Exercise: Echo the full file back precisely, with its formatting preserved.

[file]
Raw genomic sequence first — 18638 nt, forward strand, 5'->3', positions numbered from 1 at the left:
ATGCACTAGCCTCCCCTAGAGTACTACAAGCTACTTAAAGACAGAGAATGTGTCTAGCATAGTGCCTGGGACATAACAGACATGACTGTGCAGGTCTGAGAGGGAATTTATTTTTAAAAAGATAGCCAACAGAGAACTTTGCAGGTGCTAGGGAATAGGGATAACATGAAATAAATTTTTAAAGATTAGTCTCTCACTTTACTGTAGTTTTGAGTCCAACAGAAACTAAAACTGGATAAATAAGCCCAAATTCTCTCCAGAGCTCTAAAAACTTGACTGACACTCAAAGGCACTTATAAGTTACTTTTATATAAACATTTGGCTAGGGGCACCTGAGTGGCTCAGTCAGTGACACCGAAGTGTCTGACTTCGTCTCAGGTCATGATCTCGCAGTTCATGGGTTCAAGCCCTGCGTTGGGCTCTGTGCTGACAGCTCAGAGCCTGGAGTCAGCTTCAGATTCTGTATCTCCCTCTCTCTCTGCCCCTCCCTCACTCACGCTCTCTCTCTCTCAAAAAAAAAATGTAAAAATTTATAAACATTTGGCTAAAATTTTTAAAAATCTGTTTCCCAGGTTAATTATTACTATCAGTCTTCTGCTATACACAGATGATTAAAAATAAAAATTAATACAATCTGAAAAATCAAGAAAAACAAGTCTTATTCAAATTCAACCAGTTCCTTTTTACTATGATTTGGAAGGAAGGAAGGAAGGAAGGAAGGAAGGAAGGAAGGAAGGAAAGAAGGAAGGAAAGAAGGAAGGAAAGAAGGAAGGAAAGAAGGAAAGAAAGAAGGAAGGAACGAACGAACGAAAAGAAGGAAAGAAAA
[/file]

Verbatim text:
Raw genomic sequence first — 18638 nt, forward strand, 5'->3', positions numbered from 1 at the left:
ATGCACTAGCCTCCCCTAGAGTACTACAAGCTACTTAAAGACAGAGAATGTGTCTAGCATAGTGCCTGGGACATAACAGACATGACTGTGCAGGTCTGAGAGGGAATTTATTTTTAAAAAGATAGCCAACAGAGAACTTTGCAGGTGCTAGGGAATAGGGATAACATGAAATAAATTTTTAAAGATTAGTCTCTCACTTTACTGTAGTTTTGAGTCCAACAGAAACTAAAACTGGATAAATAAGCCCAAATTCTCTCCAGAGCTCTAAAAACTTGACTGACACTCAAAGGCACTTATAAGTTACTTTTATATAAACATTTGGCTAGGGGCACCTGAGTGGCTCAGTCAGTGACACCGAAGTGTCTGACTTCGTCTCAGGTCATGATCTCGCAGTTCATGGGTTCAAGCCCTGCGTTGGGCTCTGTGCTGACAGCTCAGAGCCTGGAGTCAGCTTCAGATTCTGTATCTCCCTCTCTCTCTGCCCCTCCCTCACTCACGCTCTCTCTCTCTCAAAAAAAAAATGTAAAAATTTATAAACATTTGGCTAAAATTTTTAAAAATCTGTTTCCCAGGTTAATTATTACTATCAGTCTTCTGCTATACACAGATGATTAAAAATAAAAATTAATACAATCTGAAAAATCAAGAAAAACAAGTCTTATTCAAATTCAACCAGTTCCTTTTTACTATGATTTGGAAGGAAGGAAGGAAGGAAGGAAGGAAGGAAGGAAGGAAGGAAAGAAGGAAGGAAAGAAGGAAGGAAAGAAGGAAGGAAAGAAGGAAAGAAAGAAGGAAGGAACGAACGAACGAAAAGAAGGAAAGAAAA